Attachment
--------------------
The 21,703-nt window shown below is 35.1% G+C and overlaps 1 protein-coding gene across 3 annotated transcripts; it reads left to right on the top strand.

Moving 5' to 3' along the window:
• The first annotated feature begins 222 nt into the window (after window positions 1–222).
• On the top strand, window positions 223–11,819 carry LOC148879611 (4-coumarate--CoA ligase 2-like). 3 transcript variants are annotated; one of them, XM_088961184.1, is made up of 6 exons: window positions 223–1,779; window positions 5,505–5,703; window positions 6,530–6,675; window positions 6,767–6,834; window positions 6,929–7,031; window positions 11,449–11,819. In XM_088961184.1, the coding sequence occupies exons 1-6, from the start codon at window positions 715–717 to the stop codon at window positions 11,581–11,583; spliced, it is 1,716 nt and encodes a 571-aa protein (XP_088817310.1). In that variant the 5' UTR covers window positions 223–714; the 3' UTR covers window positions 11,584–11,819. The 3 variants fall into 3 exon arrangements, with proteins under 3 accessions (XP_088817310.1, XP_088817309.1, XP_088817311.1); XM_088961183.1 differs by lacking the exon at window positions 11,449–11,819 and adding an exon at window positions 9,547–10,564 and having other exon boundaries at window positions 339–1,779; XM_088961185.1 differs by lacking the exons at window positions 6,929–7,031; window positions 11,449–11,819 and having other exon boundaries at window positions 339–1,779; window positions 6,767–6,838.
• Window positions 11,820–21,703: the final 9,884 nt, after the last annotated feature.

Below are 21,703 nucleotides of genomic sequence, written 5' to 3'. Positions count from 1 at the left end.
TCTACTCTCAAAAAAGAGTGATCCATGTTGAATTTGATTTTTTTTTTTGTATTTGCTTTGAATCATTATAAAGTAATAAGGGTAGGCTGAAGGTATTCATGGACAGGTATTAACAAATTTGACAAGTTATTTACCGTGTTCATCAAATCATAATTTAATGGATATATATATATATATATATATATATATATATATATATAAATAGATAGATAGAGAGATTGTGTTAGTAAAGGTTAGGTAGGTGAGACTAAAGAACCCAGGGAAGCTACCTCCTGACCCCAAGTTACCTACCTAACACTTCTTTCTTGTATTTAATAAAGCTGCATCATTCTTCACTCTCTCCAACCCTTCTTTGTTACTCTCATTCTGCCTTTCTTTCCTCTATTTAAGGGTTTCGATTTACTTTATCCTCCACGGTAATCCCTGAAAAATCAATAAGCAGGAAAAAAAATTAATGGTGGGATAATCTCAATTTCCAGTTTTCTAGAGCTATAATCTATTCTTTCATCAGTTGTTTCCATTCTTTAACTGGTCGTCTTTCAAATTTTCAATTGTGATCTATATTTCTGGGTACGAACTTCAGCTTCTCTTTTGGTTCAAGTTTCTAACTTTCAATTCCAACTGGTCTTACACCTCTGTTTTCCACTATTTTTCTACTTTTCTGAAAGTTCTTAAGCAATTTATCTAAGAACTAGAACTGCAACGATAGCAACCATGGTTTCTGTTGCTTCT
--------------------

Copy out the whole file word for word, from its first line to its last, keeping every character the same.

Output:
The 21,703-nt window shown below is 35.1% G+C and overlaps 1 protein-coding gene across 3 annotated transcripts; it reads left to right on the top strand.

Moving 5' to 3' along the window:
• The first annotated feature begins 222 nt into the window (after window positions 1–222).
• On the top strand, window positions 223–11,819 carry LOC148879611 (4-coumarate--CoA ligase 2-like). 3 transcript variants are annotated; one of them, XM_088961184.1, is made up of 6 exons: window positions 223–1,779; window positions 5,505–5,703; window positions 6,530–6,675; window positions 6,767–6,834; window positions 6,929–7,031; window positions 11,449–11,819. In XM_088961184.1, the coding sequence occupies exons 1-6, from the start codon at window positions 715–717 to the stop codon at window positions 11,581–11,583; spliced, it is 1,716 nt and encodes a 571-aa protein (XP_088817310.1). In that variant the 5' UTR covers window positions 223–714; the 3' UTR covers window positions 11,584–11,819. The 3 variants fall into 3 exon arrangements, with proteins under 3 accessions (XP_088817310.1, XP_088817309.1, XP_088817311.1); XM_088961183.1 differs by lacking the exon at window positions 11,449–11,819 and adding an exon at window positions 9,547–10,564 and having other exon boundaries at window positions 339–1,779; XM_088961185.1 differs by lacking the exons at window positions 6,929–7,031; window positions 11,449–11,819 and having other exon boundaries at window positions 339–1,779; window positions 6,767–6,838.
• Window positions 11,820–21,703: the final 9,884 nt, after the last annotated feature.

Below are 21,703 nucleotides of genomic sequence, written 5' to 3'. Positions count from 1 at the left end.
TCTACTCTCAAAAAAGAGTGATCCATGTTGAATTTGATTTTTTTTTTTGTATTTGCTTTGAATCATTATAAAGTAATAAGGGTAGGCTGAAGGTATTCATGGACAGGTATTAACAAATTTGACAAGTTATTTACCGTGTTCATCAAATCATAATTTAATGGATATATATATATATATATATATATATATATATATATATAAATAGATAGATAGAGAGATTGTGTTAGTAAAGGTTAGGTAGGTGAGACTAAAGAACCCAGGGAAGCTACCTCCTGACCCCAAGTTACCTACCTAACACTTCTTTCTTGTATTTAATAAAGCTGCATCATTCTTCACTCTCTCCAACCCTTCTTTGTTACTCTCATTCTGCCTTTCTTTCCTCTATTTAAGGGTTTCGATTTACTTTATCCTCCACGGTAATCCCTGAAAAATCAATAAGCAGGAAAAAAAATTAATGGTGGGATAATCTCAATTTCCAGTTTTCTAGAGCTATAATCTATTCTTTCATCAGTTGTTTCCATTCTTTAACTGGTCGTCTTTCAAATTTTCAATTGTGATCTATATTTCTGGGTACGAACTTCAGCTTCTCTTTTGGTTCAAGTTTCTAACTTTCAATTCCAACTGGTCTTACACCTCTGTTTTCCACTATTTTTCTACTTTTCTGAAAGTTCTTAAGCAATTTATCTAAGAACTAGAACTGCAACGATAGCAACCATGGTTTCTGTTGCTTCT